Parakeets oust bats from nest holes


Previously thought to be relatively ecologically harmless, invasive Ring-necked Parakeets have been seen attacking bats in a Spanish park and ejecting them from tree-hole roosts.

At the turn of the century, the largest colony of Greater Noctule bats in Europe occupied a park in Seville, Spain. However, between 2003 and 2017, the number of trees used by bats in the park fell by 81 per cent, according to a study at the Doñana Biological Station in the city. Conversely, the number of nests of Ring-necked Parakeets, an introduced species native to the Indian subcontinent and East Africa, increased by a factor of 20 over the same period.

Ring-necked Parakeet, Alvaston, Derbyshire (Neil Loverock).

The research team documented parakeets nesting in tree cavities previously occupied by bats. The researchers also observed the 120-g parakeets chasing the 50-g bats out of their nests. Parakeets largely attacked the bats at the entrances to tree holes in the few hours before dusk, obliging the bats to flee during daylight hours (though some bats were able to fend them off). The researchers also found 20 dead and two injured noctules under nest sites, and some were fresh enough to show beak cuts on their muscle and bones. 

Top left: an adult female Ring-necked Parakeet attacks a Greater Noctule at the entrance of a tree cavity in María Luisa Park, Seville. Other photos: details of different types of wounds caused by parakeets on noctules found dead under their tree refuges (Dailos Hernández-Brito).

In parallel, parakeet numbers increased during the study period, being very scarce until 2013, but showing a 96 per cent increase in the four years thereafter. Greater Noctule bat showed a decline of 70 per cent in the same period (and an 81 per cent fall since 2003), almost a mirror reflection of the parakeet increase. By 2017, the number of tree holes occupied by noctules had eroded down to 14 from 47 in 2013, while those occupied by parakeets had increased from 159 to 311 in the same period.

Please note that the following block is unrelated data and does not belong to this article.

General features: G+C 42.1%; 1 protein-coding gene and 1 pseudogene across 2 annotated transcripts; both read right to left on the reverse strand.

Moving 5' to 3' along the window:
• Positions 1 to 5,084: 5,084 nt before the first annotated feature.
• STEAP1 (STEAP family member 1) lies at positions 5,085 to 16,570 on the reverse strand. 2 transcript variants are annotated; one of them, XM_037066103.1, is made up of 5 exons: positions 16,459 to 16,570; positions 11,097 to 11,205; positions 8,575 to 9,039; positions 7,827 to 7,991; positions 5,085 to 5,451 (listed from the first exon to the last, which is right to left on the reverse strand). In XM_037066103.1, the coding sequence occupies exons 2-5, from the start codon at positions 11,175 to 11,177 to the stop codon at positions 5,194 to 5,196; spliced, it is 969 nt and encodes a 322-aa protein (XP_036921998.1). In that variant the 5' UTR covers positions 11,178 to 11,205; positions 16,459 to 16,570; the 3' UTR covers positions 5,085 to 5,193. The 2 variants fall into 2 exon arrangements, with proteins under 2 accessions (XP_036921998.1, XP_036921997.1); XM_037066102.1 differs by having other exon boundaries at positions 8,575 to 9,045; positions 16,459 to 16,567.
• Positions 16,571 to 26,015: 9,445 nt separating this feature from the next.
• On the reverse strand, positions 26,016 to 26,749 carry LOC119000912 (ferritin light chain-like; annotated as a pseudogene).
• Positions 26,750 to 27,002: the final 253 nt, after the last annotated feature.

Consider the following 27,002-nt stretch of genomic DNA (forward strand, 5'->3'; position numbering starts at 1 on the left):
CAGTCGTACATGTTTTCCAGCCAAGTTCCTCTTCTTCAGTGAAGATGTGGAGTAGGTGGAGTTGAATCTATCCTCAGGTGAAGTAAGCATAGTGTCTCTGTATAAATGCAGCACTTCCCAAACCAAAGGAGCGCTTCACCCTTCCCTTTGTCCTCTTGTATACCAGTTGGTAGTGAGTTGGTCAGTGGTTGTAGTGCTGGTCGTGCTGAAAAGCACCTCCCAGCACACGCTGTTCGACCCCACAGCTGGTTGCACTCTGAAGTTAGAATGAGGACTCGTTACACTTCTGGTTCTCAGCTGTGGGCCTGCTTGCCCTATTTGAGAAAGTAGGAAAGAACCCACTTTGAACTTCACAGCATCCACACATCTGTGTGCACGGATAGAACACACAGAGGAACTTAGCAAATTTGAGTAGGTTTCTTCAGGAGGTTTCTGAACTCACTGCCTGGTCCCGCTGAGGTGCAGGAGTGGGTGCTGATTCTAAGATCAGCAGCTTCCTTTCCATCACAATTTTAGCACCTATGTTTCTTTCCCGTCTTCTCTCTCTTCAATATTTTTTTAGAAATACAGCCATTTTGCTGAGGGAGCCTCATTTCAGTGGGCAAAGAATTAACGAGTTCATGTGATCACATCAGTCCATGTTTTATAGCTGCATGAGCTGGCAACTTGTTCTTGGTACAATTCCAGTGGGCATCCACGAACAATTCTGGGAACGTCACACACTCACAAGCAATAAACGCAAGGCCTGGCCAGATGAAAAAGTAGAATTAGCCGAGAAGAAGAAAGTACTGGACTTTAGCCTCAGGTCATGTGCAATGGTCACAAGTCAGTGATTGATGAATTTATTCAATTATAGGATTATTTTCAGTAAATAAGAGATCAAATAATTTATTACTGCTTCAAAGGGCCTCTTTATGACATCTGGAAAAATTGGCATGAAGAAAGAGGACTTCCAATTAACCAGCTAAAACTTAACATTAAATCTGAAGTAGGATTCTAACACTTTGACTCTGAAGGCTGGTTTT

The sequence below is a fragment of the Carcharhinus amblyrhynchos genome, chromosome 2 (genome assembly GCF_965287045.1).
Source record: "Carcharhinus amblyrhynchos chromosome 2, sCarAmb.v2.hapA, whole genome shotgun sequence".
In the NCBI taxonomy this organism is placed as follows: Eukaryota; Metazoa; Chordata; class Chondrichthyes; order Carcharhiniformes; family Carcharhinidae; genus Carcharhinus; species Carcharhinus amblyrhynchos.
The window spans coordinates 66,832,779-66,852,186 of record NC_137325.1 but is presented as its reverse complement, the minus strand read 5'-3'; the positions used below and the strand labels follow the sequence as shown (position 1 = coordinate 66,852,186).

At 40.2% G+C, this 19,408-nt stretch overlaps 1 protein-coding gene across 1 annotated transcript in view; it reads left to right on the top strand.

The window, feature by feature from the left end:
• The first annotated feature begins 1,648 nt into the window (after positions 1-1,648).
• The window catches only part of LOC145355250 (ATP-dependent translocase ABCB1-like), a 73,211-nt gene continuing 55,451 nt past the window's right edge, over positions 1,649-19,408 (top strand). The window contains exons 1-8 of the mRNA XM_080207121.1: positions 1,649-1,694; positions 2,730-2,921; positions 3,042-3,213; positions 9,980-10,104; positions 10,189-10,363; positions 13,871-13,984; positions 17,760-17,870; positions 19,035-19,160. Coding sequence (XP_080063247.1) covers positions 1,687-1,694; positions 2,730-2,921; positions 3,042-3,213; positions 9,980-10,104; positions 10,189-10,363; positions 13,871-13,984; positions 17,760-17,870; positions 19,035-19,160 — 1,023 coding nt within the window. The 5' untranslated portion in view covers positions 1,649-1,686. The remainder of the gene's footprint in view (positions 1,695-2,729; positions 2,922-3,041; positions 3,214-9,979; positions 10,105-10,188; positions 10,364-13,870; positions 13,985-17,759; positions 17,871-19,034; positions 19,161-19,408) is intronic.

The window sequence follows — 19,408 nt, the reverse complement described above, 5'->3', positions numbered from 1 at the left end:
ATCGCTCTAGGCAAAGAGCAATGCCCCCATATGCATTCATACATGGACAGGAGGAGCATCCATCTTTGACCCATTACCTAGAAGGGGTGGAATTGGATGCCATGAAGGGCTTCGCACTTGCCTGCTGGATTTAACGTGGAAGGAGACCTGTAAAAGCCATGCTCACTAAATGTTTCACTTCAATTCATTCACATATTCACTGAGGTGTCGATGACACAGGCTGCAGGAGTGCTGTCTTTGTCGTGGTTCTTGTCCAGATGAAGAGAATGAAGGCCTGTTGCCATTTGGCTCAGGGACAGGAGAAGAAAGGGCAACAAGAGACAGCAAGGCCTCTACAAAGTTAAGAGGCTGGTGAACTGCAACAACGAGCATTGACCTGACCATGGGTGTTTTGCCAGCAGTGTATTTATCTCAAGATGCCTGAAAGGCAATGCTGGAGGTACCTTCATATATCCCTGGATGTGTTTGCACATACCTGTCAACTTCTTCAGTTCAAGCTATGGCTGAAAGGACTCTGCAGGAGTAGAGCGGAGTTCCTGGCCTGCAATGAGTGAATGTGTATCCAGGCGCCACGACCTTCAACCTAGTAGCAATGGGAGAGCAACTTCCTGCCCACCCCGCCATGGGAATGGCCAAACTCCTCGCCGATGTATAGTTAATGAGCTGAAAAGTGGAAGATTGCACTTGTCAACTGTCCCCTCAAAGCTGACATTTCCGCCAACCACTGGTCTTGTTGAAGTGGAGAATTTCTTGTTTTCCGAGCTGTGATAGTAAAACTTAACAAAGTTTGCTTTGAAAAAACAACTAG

The latest figures from the British Trust from Ornithology say that there are about 8,600 pairs of Ring-necked Parakeet in Britain, mostly in the Greater London area and originating from escaped caged individuals of the subspecies manillensis (from southern India) and borealis (from the northern areas of the Indian subcontinent), though many suspect that there are more than this present in the country by now. From the Spanish study, it can be seen that Ring-necked Parakeets are very aggressive towards perceived competitors over available tree cavities, causing significant losses to the bat population.

The authors warn that, without further action, the already rare bat could become endangered within a few years in Spain. It is likely that the problem is already well out of hand in Britain also, though it is not known whether the parakeets have a truly deleterious effect on other species using tree cavities, such as Eurasian Nuthatch or Stock Dove.


Above: a graph in the paper shows the ascent of Ring-necked Parakeet in Seville contrasted with the decline of Greater Noctule.



Hernández-Brito, D, Carrete, M, Ibáñez, C, Juste, J, and Tell, J L. 2018. Nest-site competition and killing by invasive parakeets cause the decline of a threatened bat population. The Royal Society Open Science DOI: 10.1098/rsos.172477.

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